Oral drug testing reveals trends by county
WARREN — In Mahoning County people who received oral drug testing from a certain lab were more likely to test positive for marijuana, while in Trumbull County, people were most likely to test positive for cocaine.
Michigan-based Forensic Fluids Laboratories is under contract with Ohio Juvenile and Family Services, which offers protective services under the Ohio Department of Job and Family Services. It’s also under contract for several departments in Michigan and Indiana.
The company collected data to create a report based on the departments it contracts with, showing which drugs trended in which states between 2014 and 2018. It only has 2018 data for testing done in Trumbull and Mahoning counties.
The company conducted oral drug testing in various courts and other departments — juvenile / family court, probation, drug courts, mental health agencies, veteran courts, and workplace testing for pre-employment and post-accident incidents.
The data shows people in Mahoning County were more likely to test positive for a substance than Trumbull County people tested.
Of the people who tested positive for a substance in Trumbull County, data from the lab shows 22.73 percent had cocaine in their system, 18.18 percent had methadone — a drug used to wean people off harder opioids, and 13.64 percent of people had THC — the compound in marijuana that gives people the feeling of being high — in their system.
Of the tests conducted by the lab, 45.5 percent of people in Trumbull County tested positive for something in 2018, while 56.12 people in Mahoning County tested positive for something.
In Mahoning County, the people tested were most likely to have marijuana in their systems — 25.98 percent, while cocaine was found in 14.20 percent of samples and in 8.66 percent of samples the opioid pain killer buprenorphine was discovered.
The lab did testing in 64 of the state’s 88 counties. In 30 counties, including Mahoning County, 50 to 100 percent of the samples were positive for one substance or another. In 20 of the counties, including Trumbull, 40 to 49 percent of the samples tested positive for one drug or another. Thirteen counties in the state, including Geauga County, saw positive tests in 30 to 39 percent of samples. Only one county tested, Muskingum County, had a rate lower than 29 percent.
The lab concluded that methamphetamine, cocaine, buprenorphine and fentanyl drug use were on the rise throughout the Midwest between 2014-18.
“Some counties, such as Montgomery, Delaware and Wood (in Ohio), have positive cocaine rates more than double that of areas in Guernsey, Wayne and Muskingum. Many counties show rates of cocaine positives across all years examined by Forensic Fluids Laboratories,” the study states.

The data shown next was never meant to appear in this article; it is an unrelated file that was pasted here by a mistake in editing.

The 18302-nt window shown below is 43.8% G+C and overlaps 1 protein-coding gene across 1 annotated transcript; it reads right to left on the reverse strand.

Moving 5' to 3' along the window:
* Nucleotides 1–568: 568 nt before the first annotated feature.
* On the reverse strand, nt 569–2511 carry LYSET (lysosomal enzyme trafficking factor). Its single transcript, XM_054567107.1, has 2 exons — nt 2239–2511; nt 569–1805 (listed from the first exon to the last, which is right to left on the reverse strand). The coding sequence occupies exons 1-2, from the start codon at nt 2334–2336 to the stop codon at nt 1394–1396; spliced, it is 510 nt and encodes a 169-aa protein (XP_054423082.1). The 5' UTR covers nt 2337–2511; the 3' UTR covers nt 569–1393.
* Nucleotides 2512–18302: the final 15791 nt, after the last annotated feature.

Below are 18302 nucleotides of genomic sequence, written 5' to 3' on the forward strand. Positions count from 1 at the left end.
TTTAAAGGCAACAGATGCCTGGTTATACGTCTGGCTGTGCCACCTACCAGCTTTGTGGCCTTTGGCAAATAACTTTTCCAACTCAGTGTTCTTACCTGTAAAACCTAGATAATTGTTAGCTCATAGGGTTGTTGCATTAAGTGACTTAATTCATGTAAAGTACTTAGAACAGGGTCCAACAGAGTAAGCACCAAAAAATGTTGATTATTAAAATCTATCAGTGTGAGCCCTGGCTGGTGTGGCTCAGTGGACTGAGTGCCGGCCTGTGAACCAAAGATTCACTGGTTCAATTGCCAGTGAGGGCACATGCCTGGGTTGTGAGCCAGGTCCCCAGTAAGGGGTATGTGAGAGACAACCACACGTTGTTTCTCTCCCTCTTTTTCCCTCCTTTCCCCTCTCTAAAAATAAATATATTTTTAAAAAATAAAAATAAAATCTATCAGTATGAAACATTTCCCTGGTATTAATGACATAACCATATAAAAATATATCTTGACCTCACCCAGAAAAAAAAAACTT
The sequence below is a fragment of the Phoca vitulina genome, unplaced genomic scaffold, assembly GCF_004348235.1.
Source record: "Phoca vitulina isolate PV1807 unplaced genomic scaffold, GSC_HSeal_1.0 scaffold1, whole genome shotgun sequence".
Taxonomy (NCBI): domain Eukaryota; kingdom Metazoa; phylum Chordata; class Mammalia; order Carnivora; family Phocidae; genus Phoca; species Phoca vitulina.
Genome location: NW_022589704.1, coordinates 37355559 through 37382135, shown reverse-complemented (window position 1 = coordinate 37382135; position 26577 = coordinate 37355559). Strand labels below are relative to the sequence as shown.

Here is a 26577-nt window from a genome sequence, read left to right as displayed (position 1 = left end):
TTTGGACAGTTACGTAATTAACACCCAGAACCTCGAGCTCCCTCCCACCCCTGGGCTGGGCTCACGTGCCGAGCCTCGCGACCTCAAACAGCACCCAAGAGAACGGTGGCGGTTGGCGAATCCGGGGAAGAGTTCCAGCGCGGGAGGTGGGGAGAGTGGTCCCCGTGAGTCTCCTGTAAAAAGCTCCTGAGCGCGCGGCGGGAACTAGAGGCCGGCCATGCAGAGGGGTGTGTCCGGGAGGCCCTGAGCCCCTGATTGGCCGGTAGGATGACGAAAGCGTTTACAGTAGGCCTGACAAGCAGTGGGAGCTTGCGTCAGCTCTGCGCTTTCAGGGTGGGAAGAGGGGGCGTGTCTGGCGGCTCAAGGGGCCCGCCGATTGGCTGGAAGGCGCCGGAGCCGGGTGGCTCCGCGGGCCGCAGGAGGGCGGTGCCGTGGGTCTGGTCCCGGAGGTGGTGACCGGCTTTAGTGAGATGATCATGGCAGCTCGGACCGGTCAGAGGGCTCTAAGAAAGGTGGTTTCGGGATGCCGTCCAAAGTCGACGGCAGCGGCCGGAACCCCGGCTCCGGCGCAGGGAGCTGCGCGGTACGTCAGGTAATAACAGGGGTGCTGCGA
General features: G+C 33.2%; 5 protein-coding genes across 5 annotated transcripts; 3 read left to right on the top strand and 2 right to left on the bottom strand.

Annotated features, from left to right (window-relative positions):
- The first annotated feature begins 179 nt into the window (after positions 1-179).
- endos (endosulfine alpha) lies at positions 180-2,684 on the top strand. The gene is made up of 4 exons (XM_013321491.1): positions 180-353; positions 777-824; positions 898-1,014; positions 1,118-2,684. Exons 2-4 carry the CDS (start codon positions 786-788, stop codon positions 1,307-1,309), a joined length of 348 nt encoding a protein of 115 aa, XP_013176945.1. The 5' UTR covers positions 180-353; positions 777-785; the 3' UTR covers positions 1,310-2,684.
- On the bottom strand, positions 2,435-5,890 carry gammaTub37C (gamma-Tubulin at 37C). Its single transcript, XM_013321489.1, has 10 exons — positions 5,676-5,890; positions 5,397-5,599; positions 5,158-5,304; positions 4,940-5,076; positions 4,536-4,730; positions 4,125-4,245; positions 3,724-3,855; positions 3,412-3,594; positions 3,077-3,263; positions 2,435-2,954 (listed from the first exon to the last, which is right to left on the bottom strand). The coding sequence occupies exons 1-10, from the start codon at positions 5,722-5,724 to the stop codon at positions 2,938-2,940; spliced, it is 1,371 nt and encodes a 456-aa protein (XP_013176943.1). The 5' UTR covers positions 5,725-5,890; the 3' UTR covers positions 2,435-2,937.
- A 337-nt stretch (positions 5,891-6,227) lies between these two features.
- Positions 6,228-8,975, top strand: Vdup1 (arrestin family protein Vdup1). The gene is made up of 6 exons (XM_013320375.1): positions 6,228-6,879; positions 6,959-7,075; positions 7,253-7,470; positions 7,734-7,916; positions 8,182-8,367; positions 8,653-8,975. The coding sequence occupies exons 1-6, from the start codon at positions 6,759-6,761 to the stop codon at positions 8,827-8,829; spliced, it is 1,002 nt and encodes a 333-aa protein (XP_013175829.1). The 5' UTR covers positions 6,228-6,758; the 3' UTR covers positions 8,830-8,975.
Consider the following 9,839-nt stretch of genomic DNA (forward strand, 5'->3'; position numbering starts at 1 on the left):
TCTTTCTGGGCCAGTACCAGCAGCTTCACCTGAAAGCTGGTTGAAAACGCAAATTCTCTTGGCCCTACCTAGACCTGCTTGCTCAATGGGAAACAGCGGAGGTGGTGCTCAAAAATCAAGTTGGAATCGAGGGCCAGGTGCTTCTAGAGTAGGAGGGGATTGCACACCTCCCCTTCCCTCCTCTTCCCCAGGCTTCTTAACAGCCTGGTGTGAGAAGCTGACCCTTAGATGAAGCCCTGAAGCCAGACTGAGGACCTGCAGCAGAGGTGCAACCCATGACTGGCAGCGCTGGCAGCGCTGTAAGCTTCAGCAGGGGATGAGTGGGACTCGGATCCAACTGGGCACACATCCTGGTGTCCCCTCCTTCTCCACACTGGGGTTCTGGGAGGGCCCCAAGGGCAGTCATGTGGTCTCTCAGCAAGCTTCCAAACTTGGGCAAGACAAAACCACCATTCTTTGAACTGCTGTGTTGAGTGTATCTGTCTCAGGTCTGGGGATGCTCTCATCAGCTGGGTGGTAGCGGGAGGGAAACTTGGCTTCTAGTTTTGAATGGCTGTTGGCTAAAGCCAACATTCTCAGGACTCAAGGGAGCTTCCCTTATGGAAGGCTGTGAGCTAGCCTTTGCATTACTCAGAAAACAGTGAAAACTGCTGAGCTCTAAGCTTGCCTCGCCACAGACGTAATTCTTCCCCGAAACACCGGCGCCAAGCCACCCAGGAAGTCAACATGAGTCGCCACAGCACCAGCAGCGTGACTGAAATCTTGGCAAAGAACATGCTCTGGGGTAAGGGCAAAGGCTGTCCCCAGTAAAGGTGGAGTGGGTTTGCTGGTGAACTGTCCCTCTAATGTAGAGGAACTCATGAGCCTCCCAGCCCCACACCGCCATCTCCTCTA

The study found an increase in the presence of fentanyl, too, “in areas surrounding Ohio’s more urban counties, especially in the northeast and southwest parts of the state.”
Fentanyl is an opioid commonly used for pain management in cancer patients. It is considered one of the most potent opioid pain relievers prescribed, as it is 100 times more potent than morphine and 50 times more potent than heroin, the study states.
In Indiana, the number of counties showing methamphetamine use significantly increased in the rural southeast part of the state. From the years 2014 to 2018, the total number of Indiana counties showing a high positive methamphetamine rate increased from 4 to 29.
But, in Indiana, cocaine use decreased significantly. The counties with the highest cocaine usage remain those with large urban areas — such as Marion County where Indianapolis is. The proximity to a major highway, such as Interstate 94, correlated with high cocaine usage in these counties, the study found.
In Michigan, total positive rates for all drugs increased in almost all Michigan counties. The number of counties showing high positive rates for methamphetamine increased substantially, from 10 counties in 2015 to 46 counties in 2018, according to the study. The western and central Lower Peninsula and the western Upper Peninsula saw the greatest expansion of high rates of methamphetamine. Metro Detroit showed a low positive methamphetamine rate of 1 percent, while the northernmost parts of the Upper Peninsula saw positive methamphetamine rates of 25 percent.